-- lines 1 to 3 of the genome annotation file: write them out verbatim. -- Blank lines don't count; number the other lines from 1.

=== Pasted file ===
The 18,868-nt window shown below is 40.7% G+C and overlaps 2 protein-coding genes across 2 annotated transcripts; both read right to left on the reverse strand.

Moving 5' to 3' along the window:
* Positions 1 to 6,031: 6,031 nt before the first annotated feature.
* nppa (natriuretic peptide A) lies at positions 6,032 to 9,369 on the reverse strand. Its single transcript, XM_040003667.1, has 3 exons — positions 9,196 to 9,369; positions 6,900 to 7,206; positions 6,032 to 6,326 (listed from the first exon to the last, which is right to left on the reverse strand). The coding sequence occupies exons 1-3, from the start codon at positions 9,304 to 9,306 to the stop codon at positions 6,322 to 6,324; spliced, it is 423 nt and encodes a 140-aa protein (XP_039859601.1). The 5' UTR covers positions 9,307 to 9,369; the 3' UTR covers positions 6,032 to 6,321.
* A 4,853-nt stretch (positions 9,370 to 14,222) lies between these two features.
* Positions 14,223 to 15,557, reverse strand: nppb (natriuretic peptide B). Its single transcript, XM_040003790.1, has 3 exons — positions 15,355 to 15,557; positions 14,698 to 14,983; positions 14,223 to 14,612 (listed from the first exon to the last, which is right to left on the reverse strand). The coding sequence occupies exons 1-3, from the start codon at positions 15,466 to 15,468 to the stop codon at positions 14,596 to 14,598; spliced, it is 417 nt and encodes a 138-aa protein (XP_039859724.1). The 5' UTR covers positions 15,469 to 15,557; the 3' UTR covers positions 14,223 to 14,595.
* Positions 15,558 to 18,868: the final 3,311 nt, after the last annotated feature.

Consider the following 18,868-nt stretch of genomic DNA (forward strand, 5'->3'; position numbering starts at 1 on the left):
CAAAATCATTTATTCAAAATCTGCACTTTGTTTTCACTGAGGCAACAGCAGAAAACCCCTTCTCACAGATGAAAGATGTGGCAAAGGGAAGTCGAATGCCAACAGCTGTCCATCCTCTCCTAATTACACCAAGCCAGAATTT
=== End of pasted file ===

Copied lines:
The 18,868-nt window shown below is 40.7% G+C and overlaps 2 protein-coding genes across 2 annotated transcripts; both read right to left on the reverse strand.

Moving 5' to 3' along the window:
* Positions 1 to 6,031: 6,031 nt before the first annotated feature.